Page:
“All Specialized carbon frames, forks & components have a weight limit of 250 lbs.”
Folding bikes also have a lower weight limit than non-folding bikes. Bike Friday provides weight limit information for their folding bikes.
“Most Bike Fridays are designed with a rider weight limit of 220lbs. The exceptions are the petite models, which are designed for 125lb maximum rider weight, and the Pocket Rocket Pro and Crusoe, which are designed with a 190lb maximum rider weight.
Air bikes are designed for 200lb maximum rider weight. Up to 220 can be supported with heavy rider upgrade.
On special order, we can build bikes with heavy rider upgrades for riders over 220lbs. This does not include the Pocket Rocket Pro or the Crusoe.”
Recumbent bikes, for the most part, seem to have a weight limit of 300 pounds.
A few manufacturers don’t provide specific weight limits for their bikes. One such company is Jamis Bikes.
“Is there a weight limit to a JAMIS bicycle frame?
While we don’t post weight limits on our bike, when you exceed the average weight of an adult rider compared to its size, you need to exercise caution when riding and may require some different components to help the bike endure the additional weight.”
Jamis’s approach is to caution all riders whose weight is above average. However, they don’t specify how much the average adult rider weighs, leaving the cyclist to wonder whether he or she needs to use different components to make the bike endure additional weight. A statement like this makes Jamis appear confident in their frames’ ability to accommodate large riders. Rather than focusing on the weight limit of the frames, they advise larger riders to consider other factors. This is a good point.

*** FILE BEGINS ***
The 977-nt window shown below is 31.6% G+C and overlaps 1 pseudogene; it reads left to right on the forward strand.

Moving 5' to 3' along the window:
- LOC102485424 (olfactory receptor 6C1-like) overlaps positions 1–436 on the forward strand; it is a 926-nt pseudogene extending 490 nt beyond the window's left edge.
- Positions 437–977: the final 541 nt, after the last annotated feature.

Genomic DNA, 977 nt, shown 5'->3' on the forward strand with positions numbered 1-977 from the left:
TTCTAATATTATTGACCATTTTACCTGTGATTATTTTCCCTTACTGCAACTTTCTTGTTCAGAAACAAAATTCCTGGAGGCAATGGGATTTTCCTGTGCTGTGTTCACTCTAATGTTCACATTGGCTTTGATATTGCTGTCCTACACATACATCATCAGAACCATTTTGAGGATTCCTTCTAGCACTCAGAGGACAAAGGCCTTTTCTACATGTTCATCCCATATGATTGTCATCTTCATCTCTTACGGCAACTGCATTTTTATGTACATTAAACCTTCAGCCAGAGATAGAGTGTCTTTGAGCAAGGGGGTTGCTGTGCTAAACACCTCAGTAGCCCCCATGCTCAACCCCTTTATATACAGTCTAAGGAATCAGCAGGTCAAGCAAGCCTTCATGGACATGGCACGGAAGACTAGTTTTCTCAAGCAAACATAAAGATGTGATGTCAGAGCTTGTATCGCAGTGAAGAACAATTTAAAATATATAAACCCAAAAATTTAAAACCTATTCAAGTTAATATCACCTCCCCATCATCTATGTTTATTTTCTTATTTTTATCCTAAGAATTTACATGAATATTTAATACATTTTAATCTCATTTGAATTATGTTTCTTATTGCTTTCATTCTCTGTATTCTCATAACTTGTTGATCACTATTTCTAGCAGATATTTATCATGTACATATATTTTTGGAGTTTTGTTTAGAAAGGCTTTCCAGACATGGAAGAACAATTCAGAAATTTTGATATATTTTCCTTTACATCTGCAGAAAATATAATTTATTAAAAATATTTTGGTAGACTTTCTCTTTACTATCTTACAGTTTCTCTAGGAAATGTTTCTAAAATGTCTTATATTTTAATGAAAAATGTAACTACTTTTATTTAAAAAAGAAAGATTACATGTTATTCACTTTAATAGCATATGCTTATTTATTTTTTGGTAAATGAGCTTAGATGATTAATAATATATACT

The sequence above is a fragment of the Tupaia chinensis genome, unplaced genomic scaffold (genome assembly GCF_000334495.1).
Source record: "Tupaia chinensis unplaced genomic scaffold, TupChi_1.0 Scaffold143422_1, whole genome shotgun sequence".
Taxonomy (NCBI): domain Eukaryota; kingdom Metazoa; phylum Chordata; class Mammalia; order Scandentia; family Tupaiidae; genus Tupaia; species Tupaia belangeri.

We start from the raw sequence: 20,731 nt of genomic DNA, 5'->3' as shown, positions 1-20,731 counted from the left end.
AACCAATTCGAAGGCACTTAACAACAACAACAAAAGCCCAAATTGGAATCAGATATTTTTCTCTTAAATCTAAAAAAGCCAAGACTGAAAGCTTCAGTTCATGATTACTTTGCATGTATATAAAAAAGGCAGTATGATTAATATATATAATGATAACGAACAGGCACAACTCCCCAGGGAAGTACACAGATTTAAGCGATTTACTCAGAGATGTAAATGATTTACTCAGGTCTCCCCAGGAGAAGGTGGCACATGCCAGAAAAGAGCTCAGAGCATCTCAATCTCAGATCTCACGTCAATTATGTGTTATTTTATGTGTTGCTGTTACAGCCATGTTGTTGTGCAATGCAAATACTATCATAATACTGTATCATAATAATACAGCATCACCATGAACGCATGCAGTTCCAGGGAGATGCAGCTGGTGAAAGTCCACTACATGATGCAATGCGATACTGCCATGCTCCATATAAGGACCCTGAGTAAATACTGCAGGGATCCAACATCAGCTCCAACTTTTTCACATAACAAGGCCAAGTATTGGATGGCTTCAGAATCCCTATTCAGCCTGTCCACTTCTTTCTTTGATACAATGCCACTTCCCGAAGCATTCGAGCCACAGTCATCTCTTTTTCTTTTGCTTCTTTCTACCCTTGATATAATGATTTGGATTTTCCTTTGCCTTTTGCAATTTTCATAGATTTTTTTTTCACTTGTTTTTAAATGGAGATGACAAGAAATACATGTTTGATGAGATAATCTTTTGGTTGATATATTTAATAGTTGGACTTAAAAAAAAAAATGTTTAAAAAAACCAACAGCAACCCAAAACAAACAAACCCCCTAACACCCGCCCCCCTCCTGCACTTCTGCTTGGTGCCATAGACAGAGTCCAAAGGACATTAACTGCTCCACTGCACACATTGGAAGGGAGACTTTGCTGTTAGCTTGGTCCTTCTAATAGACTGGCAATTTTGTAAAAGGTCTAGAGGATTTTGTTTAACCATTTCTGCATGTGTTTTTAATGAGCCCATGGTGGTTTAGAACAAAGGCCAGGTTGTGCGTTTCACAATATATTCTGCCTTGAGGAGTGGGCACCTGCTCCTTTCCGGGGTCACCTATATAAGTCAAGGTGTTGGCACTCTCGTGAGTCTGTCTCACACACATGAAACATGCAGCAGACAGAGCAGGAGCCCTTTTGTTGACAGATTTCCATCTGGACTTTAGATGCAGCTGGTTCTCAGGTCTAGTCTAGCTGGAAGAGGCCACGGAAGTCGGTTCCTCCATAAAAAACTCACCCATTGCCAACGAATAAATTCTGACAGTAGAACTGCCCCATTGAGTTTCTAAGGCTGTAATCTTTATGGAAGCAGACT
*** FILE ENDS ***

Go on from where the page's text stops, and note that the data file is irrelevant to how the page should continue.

One of the biggest problems facing heavy riders — people who fit bikes for larger riders will tell you — is not the frame but the wheels. Rims and spokes can break under the weight of a very heavy rider. To combat this problem heavier riders can opt for 36 spoke wheels and durable rims. Such rims should be thicker and wider than the typical rims found on stock bikes. Stainless steel spokes are also stronger than all steel spokes, due to the nickel content in stainless steel.
For riders exceeding the 300 lb limit for stock bikes, there are specialty bicycle companies who cater to very heavy riders. Super Sized Cycles carries an assortment of bicycles, electric bikes and tricycles that carry up to 550 pounds. These super sized bikes are made out of cromoly steel.
With all the hype over exotic materials like titanium and carbon as being the “strongest” frame materials, and aluminum as being lighter than steel, when it comes right down to it, steel, the old standby, may be the most durable frame material of all. According to companies who specialize in bikes for heavier riders, steel will not crack under the weight of a very heavy rider.
Large riders should always contact a manufacturer directly if no weight limit is included in a bike’s specifications or on the manufacturer’s website. Sometimes, instead of including this information as part of the bike’s specifications, manufacturers provide weight limit information on their website’s FAQ page. If after a little research, this information can’t be found, then a phone call or e-mail to the manufacturer is in order. It’s better to ask about a bike’s weight limit before buying a bike, than to buy it and then worry about the bike failing due to the rider’s weight.